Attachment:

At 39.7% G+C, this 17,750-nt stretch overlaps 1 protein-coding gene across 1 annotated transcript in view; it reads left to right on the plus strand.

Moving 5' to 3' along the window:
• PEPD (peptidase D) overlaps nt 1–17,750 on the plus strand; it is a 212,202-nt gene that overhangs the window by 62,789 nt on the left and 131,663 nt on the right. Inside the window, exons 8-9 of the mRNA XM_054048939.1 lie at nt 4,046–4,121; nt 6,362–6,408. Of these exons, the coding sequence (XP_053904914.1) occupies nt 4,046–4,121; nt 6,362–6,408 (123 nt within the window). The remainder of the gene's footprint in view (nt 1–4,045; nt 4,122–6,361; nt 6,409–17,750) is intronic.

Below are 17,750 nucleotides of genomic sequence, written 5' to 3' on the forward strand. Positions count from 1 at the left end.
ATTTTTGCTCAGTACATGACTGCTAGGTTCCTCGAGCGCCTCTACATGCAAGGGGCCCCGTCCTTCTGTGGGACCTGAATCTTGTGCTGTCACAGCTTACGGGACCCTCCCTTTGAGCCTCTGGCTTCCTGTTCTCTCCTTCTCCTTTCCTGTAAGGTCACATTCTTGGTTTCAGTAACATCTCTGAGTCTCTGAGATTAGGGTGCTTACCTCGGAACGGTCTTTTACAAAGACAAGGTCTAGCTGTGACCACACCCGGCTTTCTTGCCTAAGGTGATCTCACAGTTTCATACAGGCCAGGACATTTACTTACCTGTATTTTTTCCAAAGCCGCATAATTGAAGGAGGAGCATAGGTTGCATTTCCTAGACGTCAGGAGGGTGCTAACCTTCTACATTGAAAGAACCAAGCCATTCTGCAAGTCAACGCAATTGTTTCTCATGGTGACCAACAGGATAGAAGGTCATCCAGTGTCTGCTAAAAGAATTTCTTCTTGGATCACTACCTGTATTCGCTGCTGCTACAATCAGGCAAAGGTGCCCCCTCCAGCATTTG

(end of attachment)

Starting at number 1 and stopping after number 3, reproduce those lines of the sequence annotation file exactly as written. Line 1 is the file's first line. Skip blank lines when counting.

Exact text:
At 39.7% G+C, this 17,750-nt stretch overlaps 1 protein-coding gene across 1 annotated transcript in view; it reads left to right on the plus strand.

Moving 5' to 3' along the window:
• PEPD (peptidase D) overlaps nt 1–17,750 on the plus strand; it is a 212,202-nt gene that overhangs the window by 62,789 nt on the left and 131,663 nt on the right. Inside the window, exons 8-9 of the mRNA XM_054048939.1 lie at nt 4,046–4,121; nt 6,362–6,408. Of these exons, the coding sequence (XP_053904914.1) occupies nt 4,046–4,121; nt 6,362–6,408 (123 nt within the window). The remainder of the gene's footprint in view (nt 1–4,045; nt 4,122–6,361; nt 6,409–17,750) is intronic.